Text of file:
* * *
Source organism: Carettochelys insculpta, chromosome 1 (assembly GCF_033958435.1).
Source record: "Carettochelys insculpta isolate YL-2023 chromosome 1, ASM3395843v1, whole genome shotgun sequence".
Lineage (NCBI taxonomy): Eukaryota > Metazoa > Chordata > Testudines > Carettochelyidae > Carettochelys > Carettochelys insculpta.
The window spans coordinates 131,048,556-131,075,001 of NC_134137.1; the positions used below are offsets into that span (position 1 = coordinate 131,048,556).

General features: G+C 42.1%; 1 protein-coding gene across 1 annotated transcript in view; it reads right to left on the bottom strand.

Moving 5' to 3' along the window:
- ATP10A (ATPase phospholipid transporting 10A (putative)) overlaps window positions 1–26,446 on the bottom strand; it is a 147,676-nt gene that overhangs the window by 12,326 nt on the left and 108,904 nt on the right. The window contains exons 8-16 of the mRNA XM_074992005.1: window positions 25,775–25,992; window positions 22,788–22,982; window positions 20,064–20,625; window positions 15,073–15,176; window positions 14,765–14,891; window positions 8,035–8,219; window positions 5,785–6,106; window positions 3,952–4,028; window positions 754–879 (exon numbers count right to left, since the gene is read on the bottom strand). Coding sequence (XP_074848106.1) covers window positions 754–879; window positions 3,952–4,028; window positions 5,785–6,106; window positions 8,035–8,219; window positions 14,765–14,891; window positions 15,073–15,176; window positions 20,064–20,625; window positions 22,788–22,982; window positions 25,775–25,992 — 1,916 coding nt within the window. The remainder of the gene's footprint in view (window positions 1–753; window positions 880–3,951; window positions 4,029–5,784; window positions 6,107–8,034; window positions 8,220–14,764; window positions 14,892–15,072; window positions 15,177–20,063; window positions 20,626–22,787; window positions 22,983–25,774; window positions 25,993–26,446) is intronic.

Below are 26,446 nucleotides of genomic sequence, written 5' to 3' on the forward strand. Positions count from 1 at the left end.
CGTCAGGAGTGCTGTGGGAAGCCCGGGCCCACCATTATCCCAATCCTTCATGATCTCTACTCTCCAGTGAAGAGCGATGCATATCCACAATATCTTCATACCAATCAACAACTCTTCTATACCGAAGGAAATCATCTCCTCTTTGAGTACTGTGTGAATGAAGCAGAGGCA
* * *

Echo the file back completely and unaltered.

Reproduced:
Source organism: Carettochelys insculpta, chromosome 1 (assembly GCF_033958435.1).
Source record: "Carettochelys insculpta isolate YL-2023 chromosome 1, ASM3395843v1, whole genome shotgun sequence".
Lineage (NCBI taxonomy): Eukaryota > Metazoa > Chordata > Testudines > Carettochelyidae > Carettochelys > Carettochelys insculpta.
The window spans coordinates 131,048,556-131,075,001 of NC_134137.1; the positions used below are offsets into that span (position 1 = coordinate 131,048,556).

General features: G+C 42.1%; 1 protein-coding gene across 1 annotated transcript in view; it reads right to left on the bottom strand.

Moving 5' to 3' along the window:
- ATP10A (ATPase phospholipid transporting 10A (putative)) overlaps window positions 1–26,446 on the bottom strand; it is a 147,676-nt gene that overhangs the window by 12,326 nt on the left and 108,904 nt on the right. The window contains exons 8-16 of the mRNA XM_074992005.1: window positions 25,775–25,992; window positions 22,788–22,982; window positions 20,064–20,625; window positions 15,073–15,176; window positions 14,765–14,891; window positions 8,035–8,219; window positions 5,785–6,106; window positions 3,952–4,028; window positions 754–879 (exon numbers count right to left, since the gene is read on the bottom strand). Coding sequence (XP_074848106.1) covers window positions 754–879; window positions 3,952–4,028; window positions 5,785–6,106; window positions 8,035–8,219; window positions 14,765–14,891; window positions 15,073–15,176; window positions 20,064–20,625; window positions 22,788–22,982; window positions 25,775–25,992 — 1,916 coding nt within the window. The remainder of the gene's footprint in view (window positions 1–753; window positions 880–3,951; window positions 4,029–5,784; window positions 6,107–8,034; window positions 8,220–14,764; window positions 14,892–15,072; window positions 15,177–20,063; window positions 20,626–22,787; window positions 22,983–25,774; window positions 25,993–26,446) is intronic.

Below are 26,446 nucleotides of genomic sequence, written 5' to 3' on the forward strand. Positions count from 1 at the left end.
CGTCAGGAGTGCTGTGGGAAGCCCGGGCCCACCATTATCCCAATCCTTCATGATCTCTACTCTCCAGTGAAGAGCGATGCATATCCACAATATCTTCATACCAATCAACAACTCTTCTATACCGAAGGAAATCATCTCCTCTTTGAGTACTGTGTGAATGAAGCAGAGGCA